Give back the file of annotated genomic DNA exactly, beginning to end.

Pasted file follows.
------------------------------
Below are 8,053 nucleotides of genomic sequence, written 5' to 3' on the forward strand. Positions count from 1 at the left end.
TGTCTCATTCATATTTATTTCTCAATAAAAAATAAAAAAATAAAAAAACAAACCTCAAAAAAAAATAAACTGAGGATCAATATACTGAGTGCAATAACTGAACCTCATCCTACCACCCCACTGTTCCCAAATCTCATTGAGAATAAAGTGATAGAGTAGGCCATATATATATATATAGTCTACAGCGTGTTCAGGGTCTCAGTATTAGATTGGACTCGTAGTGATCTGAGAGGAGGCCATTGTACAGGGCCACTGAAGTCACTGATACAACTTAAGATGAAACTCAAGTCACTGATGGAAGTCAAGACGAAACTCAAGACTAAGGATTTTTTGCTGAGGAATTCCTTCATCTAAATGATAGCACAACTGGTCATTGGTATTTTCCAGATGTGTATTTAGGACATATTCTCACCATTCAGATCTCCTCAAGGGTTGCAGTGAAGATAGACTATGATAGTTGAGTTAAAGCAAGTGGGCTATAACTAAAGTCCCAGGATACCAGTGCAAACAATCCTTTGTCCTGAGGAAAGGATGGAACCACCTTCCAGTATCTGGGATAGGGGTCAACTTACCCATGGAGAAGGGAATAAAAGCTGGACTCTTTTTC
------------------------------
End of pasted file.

Below are 8,053 nucleotides of genomic sequence, written 5' to 3' on the forward strand. Positions count from 1 at the left end.
TGTCTCATTCATATTTATTTCTCAATAAAAAATAAAAAAATAAAAAAACAAACCTCAAAAAAAAATAAACTGAGGATCAATATACTGAGTGCAATAACTGAACCTCATCCTACCACCCCACTGTTCCCAAATCTCATTGAGAATAAAGTGATAGAGTAGGCCATATATATATATATAGTCTACAGCGTGTTCAGGGTCTCAGTATTAGATTGGACTCGTAGTGATCTGAGAGGAGGCCATTGTACAGGGCCACTGAAGTCACTGATACAACTTAAGATGAAACTCAAGTCACTGATGGAAGTCAAGACGAAACTCAAGACTAAGGATTTTTTGCTGAGGAATTCCTTCATCTAAATGATAGCACAACTGGTCATTGGTATTTTCCAGATGTGTATTTAGGACATATTCTCACCATTCAGATCTCCTCAAGGGTTGCAGTGAAGATAGACTATGATAGTTGAGTTAAAGCAAGTGGGCTATAACTAAAGTCCCAGGATACCAGTGCAAACAATCCTTTGTCCTGAGGAAAGGATGGAACCACCTTCCAGTATCTGGGATAGGGGTCAACTTACCCATGGAGAAGGGAATAAAAGCTGGACTCTTTTTC